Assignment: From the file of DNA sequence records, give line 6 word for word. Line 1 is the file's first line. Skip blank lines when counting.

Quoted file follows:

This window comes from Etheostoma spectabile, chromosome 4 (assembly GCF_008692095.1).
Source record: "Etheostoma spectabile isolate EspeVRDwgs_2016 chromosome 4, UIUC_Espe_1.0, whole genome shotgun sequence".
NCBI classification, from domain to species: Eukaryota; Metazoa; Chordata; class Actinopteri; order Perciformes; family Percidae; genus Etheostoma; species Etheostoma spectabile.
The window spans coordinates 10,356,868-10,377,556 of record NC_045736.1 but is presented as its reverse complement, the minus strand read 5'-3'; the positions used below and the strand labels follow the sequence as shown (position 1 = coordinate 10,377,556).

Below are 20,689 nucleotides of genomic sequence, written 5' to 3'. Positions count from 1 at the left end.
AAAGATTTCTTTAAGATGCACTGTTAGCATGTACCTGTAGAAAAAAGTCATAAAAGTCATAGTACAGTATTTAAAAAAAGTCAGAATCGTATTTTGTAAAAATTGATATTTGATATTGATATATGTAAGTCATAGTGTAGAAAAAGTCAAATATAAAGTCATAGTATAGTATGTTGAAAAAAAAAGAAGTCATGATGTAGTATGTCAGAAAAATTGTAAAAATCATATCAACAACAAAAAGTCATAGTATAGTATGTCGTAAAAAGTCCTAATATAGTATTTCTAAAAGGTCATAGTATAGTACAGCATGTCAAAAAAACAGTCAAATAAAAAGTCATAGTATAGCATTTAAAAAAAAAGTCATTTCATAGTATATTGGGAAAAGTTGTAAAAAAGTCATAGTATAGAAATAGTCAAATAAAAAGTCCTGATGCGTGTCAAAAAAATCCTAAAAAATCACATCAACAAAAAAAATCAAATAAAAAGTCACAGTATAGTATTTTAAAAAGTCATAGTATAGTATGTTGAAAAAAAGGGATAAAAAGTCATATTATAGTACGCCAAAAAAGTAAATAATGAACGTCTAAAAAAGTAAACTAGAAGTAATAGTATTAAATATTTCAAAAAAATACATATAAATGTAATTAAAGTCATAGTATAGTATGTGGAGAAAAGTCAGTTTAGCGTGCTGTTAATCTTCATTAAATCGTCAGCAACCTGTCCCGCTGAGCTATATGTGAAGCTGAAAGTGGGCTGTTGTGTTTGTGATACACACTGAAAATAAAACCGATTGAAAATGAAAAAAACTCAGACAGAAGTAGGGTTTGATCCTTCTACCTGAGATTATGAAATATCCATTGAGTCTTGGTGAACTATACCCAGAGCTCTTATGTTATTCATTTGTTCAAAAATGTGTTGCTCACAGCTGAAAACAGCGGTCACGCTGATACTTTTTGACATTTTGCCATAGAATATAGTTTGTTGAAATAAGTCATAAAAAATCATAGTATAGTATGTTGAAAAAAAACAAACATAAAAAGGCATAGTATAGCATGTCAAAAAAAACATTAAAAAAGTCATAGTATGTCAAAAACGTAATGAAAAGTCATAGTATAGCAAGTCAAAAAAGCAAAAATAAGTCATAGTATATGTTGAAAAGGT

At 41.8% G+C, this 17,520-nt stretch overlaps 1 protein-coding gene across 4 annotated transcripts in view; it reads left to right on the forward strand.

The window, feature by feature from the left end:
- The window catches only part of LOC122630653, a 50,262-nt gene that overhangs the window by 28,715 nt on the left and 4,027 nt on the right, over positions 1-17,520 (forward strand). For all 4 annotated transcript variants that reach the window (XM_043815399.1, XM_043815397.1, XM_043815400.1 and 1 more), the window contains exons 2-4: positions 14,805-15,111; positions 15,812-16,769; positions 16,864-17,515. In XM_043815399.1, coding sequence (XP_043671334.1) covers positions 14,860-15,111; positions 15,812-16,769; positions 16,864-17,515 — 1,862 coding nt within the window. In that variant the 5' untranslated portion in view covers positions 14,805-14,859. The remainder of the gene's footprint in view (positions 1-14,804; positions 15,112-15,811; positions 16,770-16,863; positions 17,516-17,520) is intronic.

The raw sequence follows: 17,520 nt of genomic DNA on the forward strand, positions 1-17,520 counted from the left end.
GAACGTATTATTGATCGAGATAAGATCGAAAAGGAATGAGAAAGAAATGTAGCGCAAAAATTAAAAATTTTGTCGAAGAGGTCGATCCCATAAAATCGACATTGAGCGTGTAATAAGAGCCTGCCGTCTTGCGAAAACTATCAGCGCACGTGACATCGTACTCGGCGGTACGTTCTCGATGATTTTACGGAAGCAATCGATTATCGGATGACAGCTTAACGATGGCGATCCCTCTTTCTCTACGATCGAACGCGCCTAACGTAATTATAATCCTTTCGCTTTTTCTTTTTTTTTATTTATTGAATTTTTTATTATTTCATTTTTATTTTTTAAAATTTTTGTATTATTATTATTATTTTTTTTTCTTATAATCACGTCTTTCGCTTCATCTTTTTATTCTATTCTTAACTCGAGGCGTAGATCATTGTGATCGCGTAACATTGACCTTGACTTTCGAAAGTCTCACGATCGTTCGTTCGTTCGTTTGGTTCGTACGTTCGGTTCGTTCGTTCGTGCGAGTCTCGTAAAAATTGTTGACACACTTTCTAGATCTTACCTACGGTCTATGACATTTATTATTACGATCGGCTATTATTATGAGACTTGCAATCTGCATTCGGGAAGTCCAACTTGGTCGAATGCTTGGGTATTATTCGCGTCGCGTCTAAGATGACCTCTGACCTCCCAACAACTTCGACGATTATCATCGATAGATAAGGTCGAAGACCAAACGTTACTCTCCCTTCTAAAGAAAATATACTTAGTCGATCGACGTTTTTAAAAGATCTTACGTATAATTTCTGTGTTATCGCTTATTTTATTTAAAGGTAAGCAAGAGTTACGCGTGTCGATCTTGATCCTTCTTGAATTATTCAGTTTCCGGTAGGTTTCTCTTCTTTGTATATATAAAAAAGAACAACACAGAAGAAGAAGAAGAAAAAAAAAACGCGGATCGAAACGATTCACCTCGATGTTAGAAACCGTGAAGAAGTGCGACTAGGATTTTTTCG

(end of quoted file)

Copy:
AAAGATTTCTTTAAGATGCACTGTTAGCATGTACCTGTAGAAAAAAGTCATAAAAGTCATAGTACAGTATTTAAAAAAAGTCAGAATCGTATTTTGTAAAAATTGATATTTGATATTGATATATGTAAGTCATAGTGTAGAAAAAGTCAAATATAAAGTCATAGTATAGTATGTTGAAAAAAAAAGAAGTCATGATGTAGTATGTCAGAAAAATTGTAAAAATCATATCAACAACAAAAAGTCATAGTATAGTATGTCGTAAAAAGTCCTAATATAGTATTTCTAAAAGGTCATAGTATAGTACAGCATGTCAAAAAAACAGTCAAATAAAAAGTCATAGTATAGCATTTAAAAAAAAAGTCATTTCATAGTATATTGGGAAAAGTTGTAAAAAAGTCATAGTATAGAAATAGTCAAATAAAAAGTCCTGATGCGTGTCAAAAAAATCCTAAAAAATCACATCAACAAAAAAAATCAAATAAAAAGTCACAGTATAGTATTTTAAAAAGTCATAGTATAGTATGTTGAAAAAAAGGGATAAAAAGTCATATTATAGTACGCCAAAAAAGTAAATAATGAACGTCTAAAAAAGTAAACTAGAAGTAATAGTATTAAATATTTCAAAAAAATACATATAAATGTAATTAAAGTCATAGTATAGTATGTGGAGAAAAGTCAGTTTAGCGTGCTGTTAATCTTCATTAAATCGTCAGCAACCTGTCCCGCTGAGCTATATGTGAAGCTGAAAGTGGGCTGTTGTGTTTGTGATACACACTGAAAATAAAACCGATTGAAAATGAAAAAAACTCAGACAGAAGTAGGGTTTGATCCTTCTACCTGAGATTATGAAATATCCATTGAGTCTTGGTGAACTATACCCAGAGCTCTTATGTTATTCATTTGTTCAAAAATGTGTTGCTCACAGCTGAAAACAGCGGTCACGCTGATACTTTTTGACATTTTGCCATAGAATATAGTTTGTTGAAATAAGTCATAAAAAATCATAGTATAGTATGTTGAAAAAAAACAAACATAAAAAGGCATAGTATAGCATGTCAAAAAAAACATTAAAAAAGTCATAGTATGTCAAAAACGTAATGAAAAGTCATAGTATAGCAAGTCAAAAAAGCAAAAATAAGTCATAGTATATGTTGAAAAGGT